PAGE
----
Even if a child has difficulty in school or has a tendency to disrupt others during class, remember that it's not on purpose. Understanding and empathy can go a long way when it comes to classroom management.

Prevent chatting and interruptions

In addition to being mindful of a seating chart in the classroom, there are other ways to prevent classroom behavior such as chatting and interruptions. People with ADHD may interrupt other people often, but it's not on purpose.

Frequently, interruptions take place due to impulsivity, the worry that one might forget what they want to say if they don't say it right now, or for other reasons. If a child has tools to help them curb excessive talking and interrupting during class, they can benefit from this.

Gentle reminders when a child talks out of turn, as well as teaching a child skills that can help them interrupt less frequently (IE, active listening, mindfulness, raising their hand) and using engaging learning activities that involve the child or allow for physical movement are some examples of what can help prevent chatting and interruptions.

Sometimes, allowing fidget toys can also be advantageous for appropriate behavior. While it may seem like adding a fidget toy could be a further distraction, it can actually help someone with ADHD concentrate and remain appropriately stimulated. School staff can help a child learn some of these behavior management tools, especially if they have a diagnosis and an IEP or 504 plan.

Provide extra time for exams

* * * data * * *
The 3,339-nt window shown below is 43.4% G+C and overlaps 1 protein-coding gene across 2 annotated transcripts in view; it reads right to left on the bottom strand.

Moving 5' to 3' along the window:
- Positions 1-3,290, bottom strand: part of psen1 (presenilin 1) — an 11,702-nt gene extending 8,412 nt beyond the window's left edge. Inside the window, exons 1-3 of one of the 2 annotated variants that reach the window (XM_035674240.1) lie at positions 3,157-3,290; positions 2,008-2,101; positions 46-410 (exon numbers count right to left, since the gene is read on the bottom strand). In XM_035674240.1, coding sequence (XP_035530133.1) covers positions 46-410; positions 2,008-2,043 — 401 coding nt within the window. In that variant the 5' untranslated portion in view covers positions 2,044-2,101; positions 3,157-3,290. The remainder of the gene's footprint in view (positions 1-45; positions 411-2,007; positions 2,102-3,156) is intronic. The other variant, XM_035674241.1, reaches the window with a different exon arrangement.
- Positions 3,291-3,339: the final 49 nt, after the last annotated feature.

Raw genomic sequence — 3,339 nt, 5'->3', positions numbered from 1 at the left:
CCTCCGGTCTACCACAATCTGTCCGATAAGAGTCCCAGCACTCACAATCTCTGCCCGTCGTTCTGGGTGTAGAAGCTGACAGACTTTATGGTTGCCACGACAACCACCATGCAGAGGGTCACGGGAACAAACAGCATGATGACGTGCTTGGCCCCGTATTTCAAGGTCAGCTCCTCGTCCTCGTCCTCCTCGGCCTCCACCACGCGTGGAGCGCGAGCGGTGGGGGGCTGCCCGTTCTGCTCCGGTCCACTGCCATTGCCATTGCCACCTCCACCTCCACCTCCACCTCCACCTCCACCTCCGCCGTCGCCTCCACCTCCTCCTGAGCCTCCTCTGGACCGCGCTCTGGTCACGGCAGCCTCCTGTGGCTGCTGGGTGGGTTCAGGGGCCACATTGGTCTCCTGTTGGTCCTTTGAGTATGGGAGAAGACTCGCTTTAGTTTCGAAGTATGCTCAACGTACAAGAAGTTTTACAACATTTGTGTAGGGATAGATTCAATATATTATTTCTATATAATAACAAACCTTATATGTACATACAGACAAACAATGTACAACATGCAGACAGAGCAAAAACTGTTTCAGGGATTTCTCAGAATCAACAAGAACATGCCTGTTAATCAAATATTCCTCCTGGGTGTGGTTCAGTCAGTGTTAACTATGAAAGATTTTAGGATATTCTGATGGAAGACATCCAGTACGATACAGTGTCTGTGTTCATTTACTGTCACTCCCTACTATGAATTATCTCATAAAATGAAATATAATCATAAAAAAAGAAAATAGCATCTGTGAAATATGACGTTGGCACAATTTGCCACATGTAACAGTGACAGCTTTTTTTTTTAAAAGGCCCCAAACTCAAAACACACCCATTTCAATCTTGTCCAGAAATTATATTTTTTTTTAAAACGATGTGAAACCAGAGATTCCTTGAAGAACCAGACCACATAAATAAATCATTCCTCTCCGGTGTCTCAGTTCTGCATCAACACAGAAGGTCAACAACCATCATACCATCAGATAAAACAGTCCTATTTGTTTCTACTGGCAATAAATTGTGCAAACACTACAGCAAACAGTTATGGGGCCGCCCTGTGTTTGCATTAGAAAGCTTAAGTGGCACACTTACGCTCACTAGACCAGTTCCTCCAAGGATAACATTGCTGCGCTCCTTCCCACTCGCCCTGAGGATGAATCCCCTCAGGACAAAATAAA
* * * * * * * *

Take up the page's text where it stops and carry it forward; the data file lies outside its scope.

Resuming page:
Sometimes, people with ADHD have trouble starting or finishing tasks. Additional time for exams is a common accommodation that is used for children who live with ADHD. This additional time can help children comprehend the material, and it can reduce pressure.

Extra time can also accommodate and support a child who faces challenges related to task initiation and time management, as many people with ADHD do.

What Else Can Help?

In K-12 education, a child who lives with a diagnosis of ADHD will be eligible for special education services. This means that they would qualify for a 504 plan or IEP. These plans can help a child get the accommodations they need, as well as any other additional support. We talked about one example of an accommodation - providing extra time for exams - but other accommodations for ADHD can help as well.

Other commonly used accommodations for ADHD in K-12 settings include taking tests in a room separate from other children, allowing children to take breaks, assistance with organization, and special assignments that are tailored to the individual's needs. Tutoring may be an option for children who need extra support with classroom material or who are working to catch up to their peers in school.

At home, games and apps like Joon can be advantageous for things like the completion of homework. Behavior therapy and parenting training (for those aged 12 or below) can be helpful for behavioral concerns such as blurting out answers or talking during class. Medication is also often used to treat and help with symptoms of ADHD that hinder the learning process.


ADHD can cause challenges during the school day and in other parts of life. There are classroom modifications for ADHD students that can help. Classroom modifications an educator might make to support children who live with ADHD can include but aren't limited to the reduction of distractions, incorporating physical movement, encouragement for good habits, the prevention of chatting or interruptions, and giving children extra time when taking exams.

Some children require more support than others, and interventions both in and outside of the classroom can be valuable for a child's learning.